Deacon Lincoln’s Log 12-22-13

I invite all Christians, everywhere, at this very moment, to a renewed personal encounter with Jesus Christ, or at least an openness to letting him encounter them.

The Joy of the Gospel, Pope Francis

… the angel of the Lord appeared to [Joseph] in a dream.

Mt. 1:3

I imagine he was angry and confused when he found out that his betrothed was  pregnant with a child that was not his.  His thoughts must have raced around his mind like a roller-coaster and his emotions were spinning like a top.  But Joseph did not want any harm to come to his beloved, so he decided to end things quietly so that Mary would not be in danger.

Then, while he slept, Joseph had a powerful encounter with the Lord.  It changed his plans and transformed his life.  Joseph opened himself to a mystery beyond his understanding.  He had always been a “good man,” but this was different.  This was a personal encounter with the Lord’s messenger.  The Scripture doesn’t give us a detailed account of what Joseph thought and felt at this point but I imagine that his heart overflowed with joy.  He responds to that encounter with faith.  “When Joseph awoke, he did as the angel of the Lord had commanded him and took his wife into his home.”

Every moment of our lives we are called to a personal encounter with the Lord.  Like Joseph we are probably “good people,” but there is more to life than being good.  Maybe our thoughts are running wild or our emotions are out of control.  No matter what the state of our soul, the Lord comes to meet us and bring us the same joy he brought Joseph.  How will you respond?

Peace,

Dcn. Lincoln A. Wood

“Carrying Christ”
Into the hillside country Mary went
Carrying Christ, and all along the road
The Christ she carried generously bestowed
His grace on those she met. She had not meant
To tell she carried Christ. She was content
To hide His love for her. But about her glowed
Such joy that into stony hearts love flowed,
And even to the unborn John Christ’s grace was sent.
Christ in His Sacrament of love each day
Dwells in my soul a little space and then
I walk life’s crowded highway, jostling men
Who seldom think of God. To these I pray
That I may carry Christ, for it may be
Some would not know of Him except through me.
Ruth Mary Fox

A poem shared by Bishop Morneau with the deacons this weekend.

“Carrying Chris…

Yesterday I posted some thoughts about forming a strong Catholic subculture.  In the car today I came across this program on the radio:  How Culture Clashes Define Us .

In the discussion, Alana Conner, a cultural psychologist, makes the point that if you want to make a change, one of the best ways to do that is to associate with a new culture.  It struck me that this is one of the strongest reasons to form a strong Catholic subculture.

Culture Clash

1. It is NORMAL for lay Catholics to have a living, growing love relationship with God.

2. It is NORMAL for lay Catholics to be excited Christian activists.

3. It is NORMAL for lay Catholics to be knowledgeable about their faith, the Scriptures, the doctrinal and moral teachings of the Church, and the history of the Church.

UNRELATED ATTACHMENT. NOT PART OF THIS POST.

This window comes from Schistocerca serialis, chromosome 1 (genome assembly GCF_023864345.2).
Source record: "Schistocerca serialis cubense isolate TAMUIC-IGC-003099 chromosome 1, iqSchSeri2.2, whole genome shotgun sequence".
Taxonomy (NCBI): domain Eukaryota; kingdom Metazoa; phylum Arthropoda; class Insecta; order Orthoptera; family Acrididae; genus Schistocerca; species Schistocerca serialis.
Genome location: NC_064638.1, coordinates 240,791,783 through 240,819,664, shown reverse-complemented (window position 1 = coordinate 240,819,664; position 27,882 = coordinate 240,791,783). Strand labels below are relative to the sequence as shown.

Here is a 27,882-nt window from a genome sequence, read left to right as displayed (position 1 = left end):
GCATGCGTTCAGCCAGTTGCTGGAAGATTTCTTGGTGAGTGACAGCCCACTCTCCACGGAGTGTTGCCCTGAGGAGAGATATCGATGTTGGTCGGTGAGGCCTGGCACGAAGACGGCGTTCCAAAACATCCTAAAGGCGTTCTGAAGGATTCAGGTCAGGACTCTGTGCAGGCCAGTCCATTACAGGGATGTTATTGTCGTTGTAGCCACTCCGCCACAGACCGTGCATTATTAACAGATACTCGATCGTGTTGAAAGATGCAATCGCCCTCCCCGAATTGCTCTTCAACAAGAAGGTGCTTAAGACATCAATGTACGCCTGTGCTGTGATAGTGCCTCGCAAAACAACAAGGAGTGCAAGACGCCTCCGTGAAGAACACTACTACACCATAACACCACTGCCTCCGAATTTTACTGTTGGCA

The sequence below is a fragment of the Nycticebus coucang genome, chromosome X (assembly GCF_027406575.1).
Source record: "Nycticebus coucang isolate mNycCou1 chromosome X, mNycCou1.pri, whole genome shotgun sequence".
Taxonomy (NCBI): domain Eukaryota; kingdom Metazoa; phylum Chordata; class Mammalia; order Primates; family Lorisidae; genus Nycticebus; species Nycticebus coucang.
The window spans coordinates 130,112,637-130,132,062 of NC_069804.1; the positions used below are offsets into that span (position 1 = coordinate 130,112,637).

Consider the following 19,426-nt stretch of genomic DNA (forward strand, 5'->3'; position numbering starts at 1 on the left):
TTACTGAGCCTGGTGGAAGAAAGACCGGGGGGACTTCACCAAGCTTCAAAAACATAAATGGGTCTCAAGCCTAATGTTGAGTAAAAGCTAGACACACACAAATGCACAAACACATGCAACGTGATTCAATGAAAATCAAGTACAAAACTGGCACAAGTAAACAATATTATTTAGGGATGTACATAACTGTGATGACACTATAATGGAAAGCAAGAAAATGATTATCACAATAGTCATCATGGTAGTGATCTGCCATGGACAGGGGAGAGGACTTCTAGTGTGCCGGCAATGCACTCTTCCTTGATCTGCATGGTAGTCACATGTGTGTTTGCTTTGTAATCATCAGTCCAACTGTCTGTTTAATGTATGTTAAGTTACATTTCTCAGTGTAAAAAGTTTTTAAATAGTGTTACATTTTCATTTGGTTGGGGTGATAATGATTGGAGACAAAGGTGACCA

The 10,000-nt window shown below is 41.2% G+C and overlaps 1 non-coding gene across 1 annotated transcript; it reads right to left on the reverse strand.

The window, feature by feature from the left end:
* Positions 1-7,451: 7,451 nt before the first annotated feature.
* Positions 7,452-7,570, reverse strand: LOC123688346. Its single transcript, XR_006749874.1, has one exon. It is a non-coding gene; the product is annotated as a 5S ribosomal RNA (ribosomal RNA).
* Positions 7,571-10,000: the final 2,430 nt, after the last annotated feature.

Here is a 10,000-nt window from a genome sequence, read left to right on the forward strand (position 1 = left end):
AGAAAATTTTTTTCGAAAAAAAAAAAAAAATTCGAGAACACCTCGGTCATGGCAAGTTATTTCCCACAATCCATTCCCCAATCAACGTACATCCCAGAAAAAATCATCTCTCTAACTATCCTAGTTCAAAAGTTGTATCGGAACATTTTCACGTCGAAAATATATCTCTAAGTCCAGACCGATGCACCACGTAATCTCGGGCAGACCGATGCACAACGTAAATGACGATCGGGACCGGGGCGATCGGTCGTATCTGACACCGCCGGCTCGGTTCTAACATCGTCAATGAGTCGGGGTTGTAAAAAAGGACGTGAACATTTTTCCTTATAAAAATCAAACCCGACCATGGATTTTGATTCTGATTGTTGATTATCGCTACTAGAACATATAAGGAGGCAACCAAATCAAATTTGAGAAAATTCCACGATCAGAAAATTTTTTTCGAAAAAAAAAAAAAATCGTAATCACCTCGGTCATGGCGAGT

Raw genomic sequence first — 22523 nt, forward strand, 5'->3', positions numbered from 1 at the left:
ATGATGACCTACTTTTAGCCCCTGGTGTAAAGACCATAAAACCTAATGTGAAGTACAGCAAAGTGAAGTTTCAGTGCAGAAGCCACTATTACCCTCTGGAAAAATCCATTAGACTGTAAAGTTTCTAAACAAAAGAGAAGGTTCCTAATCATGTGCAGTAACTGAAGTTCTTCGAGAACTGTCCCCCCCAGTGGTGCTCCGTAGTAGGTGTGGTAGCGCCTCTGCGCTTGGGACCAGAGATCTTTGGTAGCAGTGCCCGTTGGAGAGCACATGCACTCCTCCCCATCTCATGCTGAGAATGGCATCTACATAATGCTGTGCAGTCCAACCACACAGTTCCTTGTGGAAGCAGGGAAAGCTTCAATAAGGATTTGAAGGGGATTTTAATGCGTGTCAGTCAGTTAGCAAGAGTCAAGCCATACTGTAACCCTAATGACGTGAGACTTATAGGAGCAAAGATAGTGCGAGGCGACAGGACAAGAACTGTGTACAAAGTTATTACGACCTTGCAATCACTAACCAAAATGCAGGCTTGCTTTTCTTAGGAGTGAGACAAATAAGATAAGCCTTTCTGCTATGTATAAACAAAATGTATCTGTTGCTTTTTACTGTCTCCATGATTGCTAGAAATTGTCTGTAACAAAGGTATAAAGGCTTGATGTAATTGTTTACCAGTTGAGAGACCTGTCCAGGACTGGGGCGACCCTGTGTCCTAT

4. It is NORMAL for lay Catholics to know what their charisms of service are and to be using them effectively in the fulfillment of their vocation or call in life.

5. It is NORMAL for lay Catholics to know that they have a vocation/mission in life (primarily in the secular world) given to them by God. It is NORMAL for lay Catholics to be actively engaged in discerning and living this vocation.

6. It is NORMAL for lay Catholics to have the fellowship of other committed lay Catholics available to them, to encourage, nurture,and discern as they attempt to follow Jesus.

7. It is NORMAL for the local parish to function consciously as a house of formation for lay Catholics, which enables and empowers lay Catholics to do #1-6 above.

Sherry A. Weddell, Forming Intentional Disciples

1. It is NORMA…

I’ve been thinking a lot about evangelization a lot these days.  A recent article by Russel Shaw Thank God for Separation of Church and State. makes the case that one of the major things that needs to be done is

rebuilding a strong Catholic subculture committed to sustaining the religious identity of American Catholics and forming them for the task of evangelizing America.

Is it really true that Catholics need to rebuild a strong subculture?  I have resisted this idea for a long time.  It strikes me as too confrontational.  It smacks of parochialism at its worse.  God is present in the culture as well as in the church.  Aren’t we called to embrace all that is good within the culture we find ourselves in?

We are.  But lately the tensions have increased.  If Catholics do not have a strong subculture, we have no place to stand.  We have nothing to offer the culture for its transformation.  We are adrift.  When a strong subculture is present, there is the possibility of true engagement with the culture.  Rather than merely following the culture’s lead, the Catholic subculture can affirm and challenge the surrounding culture.

I am coming around to the opinion that a strong Catholic subculture is important not just for the church, but for the culture as well.  A look back at history and scripture makes it clear that there are times when God calls His people “apart” from the world to witness to the world.

Catholic Subculture

Living Water

Christ shows us the way to life, and those who embark on this way are like a fountain of living water bubbling forth from the earth, which steadily moves in all directions in spite of the obstacles blocking it.  One who follows Christ’s way can just as little ask what he must positively do as the spring of water flowing from the earth can ask such a question.  It flows, refreshing the soil, the earth, the trees, the birds, the animals, and people.  The same is true for the one who genuinely believes in Christ.

Leo Tolstoy